By This Time You Ought To Be Feeding Others: Grow Up


In the book of Hebrews, the writer rebuked those he was writing to because, “by this time” they should have been feeding others, but they could barely feed themselves (Heb 5:11-6:1).  These verses give legitimacy to the expectation that with the passing of time one should not only be feeding one’s self, but others as well. This post takes a look at three different stages of Christian development.


A baby needs to be fed.  Babies can’t feed themselves.  They need to be nursed or fed a bottle.  If they aren’t fed, they cry and whine.

When a person puts their faith in Jesus and they begin to follow Him; they need to be fed by others.


Eventually as children get older and are healthy, they start feeding themselves.  If children don’t start feeding themselves as they get older, there’s legitimate cause for concern.

As time passes, healthy followers of Jesus start feeding themselves.  They learn how to study the word, pray, and “strengthen themselves in the Lord” (1 Sam 30:6).  Unfortunately for the Christians who make it to this stage of development, many choose to stop developing.

But there’s another stage.

Mature Adult

When a person becomes a mature adult, they not only feed themselves, but babies as well.  They don’t whine about “not being fed”.  That’s what babies do.

They are responsible to feed themselves with a healthy dose of the personal disciplines, supplemented by training from leaders, while also taking responsibility for the development of others.

They have vision for both their discipleship and the making of other disciples.  They entrust what they’ve heard “to faithful men who will be able to teach others also.” (2 Tim 2:2)

As natural and spiritual fathers and mothers, they turn their hearts to sons and daughters. (Mal 4:6)

“They look not only to their own interests but also to the interests of others.”  (Phil 2:4)

I have a brother-in-law with down syndrome and I’ve also coached a special needs soccer team.  We expect people with special needs to act and think like children or babies, even though they have adult bodies.  They’re developmentally disabled.

But when healthy people with no physical or mental handicaps act like babies (need to be fed), or children (only feed themselves), it’s called laziness, selfishness, and sin.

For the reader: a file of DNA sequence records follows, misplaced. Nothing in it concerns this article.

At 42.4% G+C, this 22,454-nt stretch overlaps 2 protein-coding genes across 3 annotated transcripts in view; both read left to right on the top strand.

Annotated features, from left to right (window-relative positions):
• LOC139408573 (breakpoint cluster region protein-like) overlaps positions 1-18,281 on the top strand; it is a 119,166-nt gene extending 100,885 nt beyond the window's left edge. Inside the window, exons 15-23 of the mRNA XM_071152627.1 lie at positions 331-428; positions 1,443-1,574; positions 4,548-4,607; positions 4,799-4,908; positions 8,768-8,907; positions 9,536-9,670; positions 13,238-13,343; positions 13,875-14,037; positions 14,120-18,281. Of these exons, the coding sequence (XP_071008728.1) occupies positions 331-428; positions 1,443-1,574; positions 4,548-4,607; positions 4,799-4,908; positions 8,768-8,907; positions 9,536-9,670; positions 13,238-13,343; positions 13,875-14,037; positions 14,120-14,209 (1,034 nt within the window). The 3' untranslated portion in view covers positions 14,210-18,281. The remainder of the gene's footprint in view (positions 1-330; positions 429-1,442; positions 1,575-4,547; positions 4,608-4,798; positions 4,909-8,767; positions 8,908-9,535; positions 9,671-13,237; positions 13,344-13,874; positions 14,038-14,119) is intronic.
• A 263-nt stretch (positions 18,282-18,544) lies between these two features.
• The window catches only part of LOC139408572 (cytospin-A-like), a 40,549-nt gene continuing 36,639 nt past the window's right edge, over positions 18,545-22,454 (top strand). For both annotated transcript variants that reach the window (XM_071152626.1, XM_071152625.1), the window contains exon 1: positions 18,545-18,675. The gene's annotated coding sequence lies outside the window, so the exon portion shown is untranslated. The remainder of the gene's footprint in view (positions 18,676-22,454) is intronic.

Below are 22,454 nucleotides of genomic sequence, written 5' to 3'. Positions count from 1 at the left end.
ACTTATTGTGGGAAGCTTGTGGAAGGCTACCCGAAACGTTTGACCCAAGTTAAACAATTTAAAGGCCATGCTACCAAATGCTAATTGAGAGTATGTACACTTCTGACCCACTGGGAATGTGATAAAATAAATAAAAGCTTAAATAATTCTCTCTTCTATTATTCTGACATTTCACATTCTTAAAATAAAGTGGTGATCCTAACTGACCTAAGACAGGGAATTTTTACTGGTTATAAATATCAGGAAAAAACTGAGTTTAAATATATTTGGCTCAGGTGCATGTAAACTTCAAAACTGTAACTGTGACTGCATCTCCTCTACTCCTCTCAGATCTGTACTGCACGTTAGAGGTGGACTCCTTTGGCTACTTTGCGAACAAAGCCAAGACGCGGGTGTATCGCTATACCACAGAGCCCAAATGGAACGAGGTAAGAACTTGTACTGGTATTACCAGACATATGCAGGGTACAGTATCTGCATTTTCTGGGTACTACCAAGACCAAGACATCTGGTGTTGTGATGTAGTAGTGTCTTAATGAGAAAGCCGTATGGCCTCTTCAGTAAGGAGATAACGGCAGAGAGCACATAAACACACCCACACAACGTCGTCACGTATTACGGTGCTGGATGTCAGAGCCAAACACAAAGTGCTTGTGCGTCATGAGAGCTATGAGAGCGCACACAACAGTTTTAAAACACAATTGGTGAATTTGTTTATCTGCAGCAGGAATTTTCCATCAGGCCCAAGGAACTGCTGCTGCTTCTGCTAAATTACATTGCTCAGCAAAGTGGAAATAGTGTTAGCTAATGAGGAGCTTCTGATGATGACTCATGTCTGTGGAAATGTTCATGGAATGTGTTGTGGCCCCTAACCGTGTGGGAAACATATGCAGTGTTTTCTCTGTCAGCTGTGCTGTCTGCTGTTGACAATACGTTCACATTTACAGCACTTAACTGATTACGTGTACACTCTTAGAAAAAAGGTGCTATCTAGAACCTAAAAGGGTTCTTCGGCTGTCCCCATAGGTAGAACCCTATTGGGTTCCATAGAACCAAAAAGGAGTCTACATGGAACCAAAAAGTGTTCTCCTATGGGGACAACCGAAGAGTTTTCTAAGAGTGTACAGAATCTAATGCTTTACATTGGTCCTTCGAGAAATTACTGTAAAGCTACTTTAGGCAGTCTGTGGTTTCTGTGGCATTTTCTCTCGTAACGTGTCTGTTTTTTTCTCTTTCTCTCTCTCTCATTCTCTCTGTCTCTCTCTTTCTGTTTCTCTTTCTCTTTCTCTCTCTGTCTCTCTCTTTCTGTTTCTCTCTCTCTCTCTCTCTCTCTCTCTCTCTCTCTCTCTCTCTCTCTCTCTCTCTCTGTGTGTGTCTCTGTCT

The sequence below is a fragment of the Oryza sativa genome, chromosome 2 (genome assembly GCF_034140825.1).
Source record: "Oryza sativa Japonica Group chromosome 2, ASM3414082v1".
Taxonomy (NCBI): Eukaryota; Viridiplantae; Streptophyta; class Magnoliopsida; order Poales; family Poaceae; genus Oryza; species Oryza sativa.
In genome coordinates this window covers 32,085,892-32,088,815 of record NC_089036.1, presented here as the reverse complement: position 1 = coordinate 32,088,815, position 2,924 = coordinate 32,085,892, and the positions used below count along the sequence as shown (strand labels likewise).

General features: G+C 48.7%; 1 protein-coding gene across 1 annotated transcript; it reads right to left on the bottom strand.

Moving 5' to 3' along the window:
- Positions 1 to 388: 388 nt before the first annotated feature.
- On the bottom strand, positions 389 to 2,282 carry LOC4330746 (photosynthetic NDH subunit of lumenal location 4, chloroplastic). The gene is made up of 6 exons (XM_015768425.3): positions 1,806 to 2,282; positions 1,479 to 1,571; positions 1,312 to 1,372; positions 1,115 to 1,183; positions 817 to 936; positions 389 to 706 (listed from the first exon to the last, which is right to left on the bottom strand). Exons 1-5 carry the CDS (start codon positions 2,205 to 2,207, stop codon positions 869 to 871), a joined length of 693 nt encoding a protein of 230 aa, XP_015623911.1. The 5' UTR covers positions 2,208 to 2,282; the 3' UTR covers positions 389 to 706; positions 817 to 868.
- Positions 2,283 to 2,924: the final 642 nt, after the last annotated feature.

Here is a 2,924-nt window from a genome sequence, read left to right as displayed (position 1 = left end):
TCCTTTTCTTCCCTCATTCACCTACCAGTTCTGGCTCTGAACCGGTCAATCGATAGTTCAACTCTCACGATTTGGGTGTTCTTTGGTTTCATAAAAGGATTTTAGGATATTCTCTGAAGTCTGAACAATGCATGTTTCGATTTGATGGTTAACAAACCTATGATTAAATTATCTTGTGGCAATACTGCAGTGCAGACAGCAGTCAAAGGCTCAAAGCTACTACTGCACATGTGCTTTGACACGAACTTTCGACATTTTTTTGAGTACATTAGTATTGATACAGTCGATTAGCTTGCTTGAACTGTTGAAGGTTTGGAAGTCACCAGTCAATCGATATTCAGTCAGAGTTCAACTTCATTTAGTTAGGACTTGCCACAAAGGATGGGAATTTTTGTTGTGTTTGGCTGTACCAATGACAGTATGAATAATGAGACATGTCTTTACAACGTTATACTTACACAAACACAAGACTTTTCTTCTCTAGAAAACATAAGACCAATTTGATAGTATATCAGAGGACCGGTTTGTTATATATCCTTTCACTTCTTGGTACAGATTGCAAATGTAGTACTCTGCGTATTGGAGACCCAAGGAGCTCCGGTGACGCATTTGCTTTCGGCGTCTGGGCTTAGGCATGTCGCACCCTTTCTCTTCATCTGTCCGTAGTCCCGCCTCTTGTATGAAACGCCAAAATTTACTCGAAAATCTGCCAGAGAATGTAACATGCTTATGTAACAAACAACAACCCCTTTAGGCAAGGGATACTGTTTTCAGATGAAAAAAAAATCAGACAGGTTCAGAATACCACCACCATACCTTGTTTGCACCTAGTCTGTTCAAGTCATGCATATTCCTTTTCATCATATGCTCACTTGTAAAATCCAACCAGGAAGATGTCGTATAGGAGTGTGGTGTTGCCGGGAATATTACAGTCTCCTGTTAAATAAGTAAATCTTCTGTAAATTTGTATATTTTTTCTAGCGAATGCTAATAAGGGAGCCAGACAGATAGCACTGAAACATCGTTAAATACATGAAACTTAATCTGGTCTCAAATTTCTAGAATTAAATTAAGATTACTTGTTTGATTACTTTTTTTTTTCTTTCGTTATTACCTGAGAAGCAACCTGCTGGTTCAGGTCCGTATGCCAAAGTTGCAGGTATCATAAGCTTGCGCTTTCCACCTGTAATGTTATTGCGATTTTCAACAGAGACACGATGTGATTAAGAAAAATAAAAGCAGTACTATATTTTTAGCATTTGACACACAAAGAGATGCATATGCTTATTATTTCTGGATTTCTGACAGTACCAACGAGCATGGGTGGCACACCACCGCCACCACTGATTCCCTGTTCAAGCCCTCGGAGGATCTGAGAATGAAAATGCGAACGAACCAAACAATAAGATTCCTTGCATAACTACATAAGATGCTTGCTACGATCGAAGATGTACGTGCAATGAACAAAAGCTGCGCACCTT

How long have you been a Christian?  Are you feeding yourself yet?  Are you feeding others?

If you’ve been following Jesus for a longer period of time and you’re not feeding yourself and others, then it’s time to grow up.

“When I was a child, I spoke like a child, I thought like a child, I reasoned like a child. When I became a man, I gave up childish ways.” 1 Cor 13:11

“Brothers, do not be children in your thinking. Be infants in evil, but in your thinking be mature.” 1 Cor 14:20

“Let us leave the elementary doctrine of Christ and go on to maturity” Heb 6:1

(Image Credit: shawn dreilinger)

Are You Seeking The Harvest But Avoiding The Work?

(Image Credit: National Library of Ireland on The Commons)

“Ask the Lord of the harvest… to send out workers into his harvest field.” (Matt 9:38 NIV)

“Always give yourselves fully to the work of the Lord, because you know that your labor in the Lord is not in vain.” (1 Cor 15:58 NIV)

I think one of the things we forget as Christians is that this is actually supposed to be work. How often do we give up on what we’re doing or avoid getting started because of how much work is involved?

Following Christ is a lot of hard work.

And let’s be honest. A lot of times we’re trying to find another way. We often look for the minimum when God commands the maximum.

We want faith without works… Christ without the cross… pleasure without pain… and the harvest without workers.

But Jesus called it work and he called those who participate in it, workers. How often do we attempt to follow Jesus while avoiding the work?  Have we gotten a little soft?  When the going gets tough, do we stop going?